Lest you think I personally place priority on women’s ministry just for others, I need to admit I participate in everything our church offers for women because I need support, encouragement, mentoring, and connectedness as well. My dearest friendships have come from the community our church provides. We plan numerous events throughout the year with the goal of refreshing the body, mind, and emotions of women. I have adopted Colossians 2:2-3 as my personal purpose statement and I believe it is the purpose for women’s ministry as well: “That their hearts might be comforted, being knit together in love, and unto all riches of the full assurance of understanding to the acknowledgement of the mystery of God and of the Father and of Christ; In whom are hid all the treasures of wisdom and knowledge.”

Look at the story of Moses, Aaron, and Hur in Exodus 17. When Moses was tired of holding up the staff as God had commanded him, Aaron and Hur found a stone for him to sit on, then stood on each side of him and held up his hands. He was able to continue till sunset and not give up. God can provide friends to hold up your arms when you cannot, but only if you’ll let them. I don’t know what I’d do without my “arm-lifters” on some Monday mornings. Who grabs your arms and joins you in your weariness, pain, struggles, and hurts? Reach out to women to comfort them and I can promise you they will be there grabbing hold of your exhausted hands when you need it.

Women also need hangout friends, chick-flick-watching, super-sale-shopping, cheesecake-sharing friends. We desperately long to find other women who have “been there” and who share not just our challenges, but who share the love of Jesus. And good old-fashioned fun! You know, like retreats overnight where you forget about home and responsibilities and just eat chocolate while talking late into the night. Something really special and beautiful can happen when God knits together the hearts of women around His heart.

After serving in church ministry 46 years, I believe a healthy women’s ministry is vital to a church’s overall health. This will look differently in each individual church, but speaking life into women will bring life into your church! In small and big ways, we as adult women have the potential to make each woman feel special because they are important to Jesus Christ. Realize this is a woman’s desire — to know she is really known by you and, most importantly, by God. We’re no longer wearing our cheerleading skirts or playing on the playground, but we have the same need as adult women as we did back then – we want to belong. You may ask, “Do the benefits of community outweigh the time and the risks?” They certainly do! I have never been sorry for loving a friend too much, but I have regretted not reaching out to a woman in need before. God created us for companionship, not isolation. Learn to love extravagantly, in your unique giftedness, even if it’s not always easy. Go out of your way to comfort others “wherewith the comfort God has comforted you” (2 Corinthians 1:3).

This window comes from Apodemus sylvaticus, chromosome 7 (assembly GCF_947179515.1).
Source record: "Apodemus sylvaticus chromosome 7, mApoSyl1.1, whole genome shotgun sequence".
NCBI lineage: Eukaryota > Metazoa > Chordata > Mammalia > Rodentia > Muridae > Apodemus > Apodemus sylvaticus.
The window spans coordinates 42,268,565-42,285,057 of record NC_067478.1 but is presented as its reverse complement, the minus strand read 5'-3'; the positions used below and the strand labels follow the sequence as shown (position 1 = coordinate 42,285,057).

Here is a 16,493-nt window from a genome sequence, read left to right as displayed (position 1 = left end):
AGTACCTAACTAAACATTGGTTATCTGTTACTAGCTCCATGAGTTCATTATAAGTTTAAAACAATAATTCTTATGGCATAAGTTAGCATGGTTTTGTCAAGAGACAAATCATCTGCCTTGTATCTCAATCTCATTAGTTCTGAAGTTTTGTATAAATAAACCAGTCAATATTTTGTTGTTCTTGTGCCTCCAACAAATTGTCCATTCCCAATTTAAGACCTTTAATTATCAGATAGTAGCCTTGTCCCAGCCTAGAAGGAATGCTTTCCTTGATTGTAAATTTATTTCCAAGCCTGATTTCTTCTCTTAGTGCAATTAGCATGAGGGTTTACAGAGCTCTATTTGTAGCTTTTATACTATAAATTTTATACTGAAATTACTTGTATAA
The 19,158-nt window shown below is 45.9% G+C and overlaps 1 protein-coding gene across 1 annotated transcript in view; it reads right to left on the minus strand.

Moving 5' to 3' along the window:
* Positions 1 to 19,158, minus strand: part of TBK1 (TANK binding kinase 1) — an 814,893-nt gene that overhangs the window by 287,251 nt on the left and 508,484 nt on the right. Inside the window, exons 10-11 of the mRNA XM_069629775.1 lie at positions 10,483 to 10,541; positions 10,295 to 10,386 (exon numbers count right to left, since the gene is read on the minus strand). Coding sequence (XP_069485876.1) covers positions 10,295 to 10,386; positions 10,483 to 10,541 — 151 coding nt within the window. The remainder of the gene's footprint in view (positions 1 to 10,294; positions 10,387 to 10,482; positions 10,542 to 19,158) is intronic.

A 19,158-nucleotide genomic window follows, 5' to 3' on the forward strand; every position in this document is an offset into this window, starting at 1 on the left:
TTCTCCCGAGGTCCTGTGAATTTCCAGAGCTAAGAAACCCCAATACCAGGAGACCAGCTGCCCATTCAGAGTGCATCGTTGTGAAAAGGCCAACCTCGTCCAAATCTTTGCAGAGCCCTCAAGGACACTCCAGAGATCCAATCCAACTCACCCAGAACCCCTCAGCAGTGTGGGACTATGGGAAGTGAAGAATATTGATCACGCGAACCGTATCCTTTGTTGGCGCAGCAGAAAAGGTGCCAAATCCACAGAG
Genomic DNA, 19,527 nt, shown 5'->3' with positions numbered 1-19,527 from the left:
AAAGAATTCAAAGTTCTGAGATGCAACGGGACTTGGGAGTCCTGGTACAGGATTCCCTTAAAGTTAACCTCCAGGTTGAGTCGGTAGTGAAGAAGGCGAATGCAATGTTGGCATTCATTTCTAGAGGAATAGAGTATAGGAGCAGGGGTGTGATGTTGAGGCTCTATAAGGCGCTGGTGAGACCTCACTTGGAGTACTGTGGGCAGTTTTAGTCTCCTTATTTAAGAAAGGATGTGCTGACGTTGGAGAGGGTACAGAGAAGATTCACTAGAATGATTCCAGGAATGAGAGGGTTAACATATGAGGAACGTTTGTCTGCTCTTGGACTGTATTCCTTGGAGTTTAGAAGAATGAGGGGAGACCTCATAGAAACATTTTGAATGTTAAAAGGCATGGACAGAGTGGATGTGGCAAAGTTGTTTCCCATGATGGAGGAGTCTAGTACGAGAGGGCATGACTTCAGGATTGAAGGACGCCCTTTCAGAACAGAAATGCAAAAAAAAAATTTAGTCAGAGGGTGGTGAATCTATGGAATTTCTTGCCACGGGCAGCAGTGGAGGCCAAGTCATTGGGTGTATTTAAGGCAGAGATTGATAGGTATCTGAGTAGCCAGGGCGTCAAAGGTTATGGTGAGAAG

Reach out and touch some sweet woman’s heart today; you will receive far more than you give. I know this because I experienced such a gift again just last week. By the time we left the coffee shop, our cheeks were wet with tears and we had mascara running down our faces. True tissue time. I got to hear this sweet young momma ask Jesus Christ to be her personal Savior in a coffee shop. Ah, women’s ministry at its finest and oh, how important it is.

So, will we meet our ladies’ heartfelt needs of belonging — belonging to Jesus and showing the way to do that through our love for them? Let’s let them hear something different from us than the world’s mantra of women’s independence. It is vital we offer hope, encouragement, and companionship to walk through difficulty, hardship, and hurts. This sinful world inflicts enough pain on women — let’s prayerfully determine to reach out to one another so we can all be healthier and happier women. I’m certain our marriages, families, and ministries will also be impacted.

To read the entire “Women’s Ministry” feature, click here.